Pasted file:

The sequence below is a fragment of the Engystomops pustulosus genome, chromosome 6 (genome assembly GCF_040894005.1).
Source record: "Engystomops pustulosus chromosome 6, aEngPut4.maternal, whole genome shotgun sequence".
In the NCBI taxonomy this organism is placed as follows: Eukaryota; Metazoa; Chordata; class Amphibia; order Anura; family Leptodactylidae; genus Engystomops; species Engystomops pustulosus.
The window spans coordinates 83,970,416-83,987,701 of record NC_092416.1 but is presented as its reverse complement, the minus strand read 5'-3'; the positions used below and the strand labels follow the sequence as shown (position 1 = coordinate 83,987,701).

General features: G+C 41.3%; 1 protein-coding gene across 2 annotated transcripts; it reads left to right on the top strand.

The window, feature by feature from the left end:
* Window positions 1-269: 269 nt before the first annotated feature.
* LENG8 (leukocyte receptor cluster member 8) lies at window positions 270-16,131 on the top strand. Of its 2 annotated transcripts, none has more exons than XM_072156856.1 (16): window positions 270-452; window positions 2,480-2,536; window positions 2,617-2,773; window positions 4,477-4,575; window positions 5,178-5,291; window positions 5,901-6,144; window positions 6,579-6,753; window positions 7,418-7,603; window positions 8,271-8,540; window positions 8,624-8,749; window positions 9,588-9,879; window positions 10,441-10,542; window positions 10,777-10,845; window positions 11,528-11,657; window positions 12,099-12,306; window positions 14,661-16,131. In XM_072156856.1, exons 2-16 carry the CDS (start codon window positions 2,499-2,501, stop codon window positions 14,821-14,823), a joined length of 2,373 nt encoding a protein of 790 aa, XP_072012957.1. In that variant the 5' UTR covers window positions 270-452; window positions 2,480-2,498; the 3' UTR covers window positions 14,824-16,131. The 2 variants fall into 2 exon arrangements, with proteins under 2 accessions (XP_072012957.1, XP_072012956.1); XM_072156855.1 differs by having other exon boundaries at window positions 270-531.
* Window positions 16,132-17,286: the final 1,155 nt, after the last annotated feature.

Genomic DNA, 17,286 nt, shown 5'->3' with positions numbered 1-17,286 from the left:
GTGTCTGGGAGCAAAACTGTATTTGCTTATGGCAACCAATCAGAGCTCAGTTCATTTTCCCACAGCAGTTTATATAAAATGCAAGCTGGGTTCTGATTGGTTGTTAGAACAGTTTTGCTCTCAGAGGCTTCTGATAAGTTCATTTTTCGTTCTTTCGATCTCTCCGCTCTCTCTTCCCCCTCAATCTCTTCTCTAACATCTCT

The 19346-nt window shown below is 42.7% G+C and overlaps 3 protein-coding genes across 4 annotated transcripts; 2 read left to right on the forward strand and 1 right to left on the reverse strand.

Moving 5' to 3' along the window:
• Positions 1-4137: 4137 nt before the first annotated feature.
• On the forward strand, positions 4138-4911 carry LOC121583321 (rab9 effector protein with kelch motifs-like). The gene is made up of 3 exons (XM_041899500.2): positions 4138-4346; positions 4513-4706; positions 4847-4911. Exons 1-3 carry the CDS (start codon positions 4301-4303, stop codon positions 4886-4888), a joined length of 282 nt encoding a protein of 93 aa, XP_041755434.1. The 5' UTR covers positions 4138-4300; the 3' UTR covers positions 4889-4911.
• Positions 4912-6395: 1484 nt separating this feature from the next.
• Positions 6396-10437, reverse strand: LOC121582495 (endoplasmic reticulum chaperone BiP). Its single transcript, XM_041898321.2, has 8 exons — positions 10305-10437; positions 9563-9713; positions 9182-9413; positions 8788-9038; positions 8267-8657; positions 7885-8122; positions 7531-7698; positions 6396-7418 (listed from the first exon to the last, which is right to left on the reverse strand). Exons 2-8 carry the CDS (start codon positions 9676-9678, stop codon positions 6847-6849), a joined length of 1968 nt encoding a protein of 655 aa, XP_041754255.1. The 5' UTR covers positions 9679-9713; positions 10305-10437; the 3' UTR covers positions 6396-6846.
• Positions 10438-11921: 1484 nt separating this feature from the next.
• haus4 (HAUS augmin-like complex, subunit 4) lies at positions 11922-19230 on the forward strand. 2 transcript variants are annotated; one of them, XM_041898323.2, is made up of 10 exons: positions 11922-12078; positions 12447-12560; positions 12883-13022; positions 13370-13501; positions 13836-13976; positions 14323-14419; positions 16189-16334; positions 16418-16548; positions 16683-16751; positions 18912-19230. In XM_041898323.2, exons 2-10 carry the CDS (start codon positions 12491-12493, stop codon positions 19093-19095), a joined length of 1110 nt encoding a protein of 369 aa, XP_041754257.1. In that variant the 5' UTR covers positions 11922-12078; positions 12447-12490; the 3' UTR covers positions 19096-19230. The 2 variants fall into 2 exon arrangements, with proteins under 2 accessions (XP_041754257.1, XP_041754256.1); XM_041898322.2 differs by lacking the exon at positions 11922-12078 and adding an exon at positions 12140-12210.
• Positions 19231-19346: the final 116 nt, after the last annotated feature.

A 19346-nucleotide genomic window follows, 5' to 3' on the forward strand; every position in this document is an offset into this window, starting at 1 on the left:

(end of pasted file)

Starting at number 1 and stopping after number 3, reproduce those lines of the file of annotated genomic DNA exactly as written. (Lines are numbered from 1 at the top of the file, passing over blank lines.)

The sequence below is a fragment of the Engystomops pustulosus genome, chromosome 6 (genome assembly GCF_040894005.1).
Source record: "Engystomops pustulosus chromosome 6, aEngPut4.maternal, whole genome shotgun sequence".
In the NCBI taxonomy this organism is placed as follows: Eukaryota; Metazoa; Chordata; class Amphibia; order Anura; family Leptodactylidae; genus Engystomops; species Engystomops pustulosus.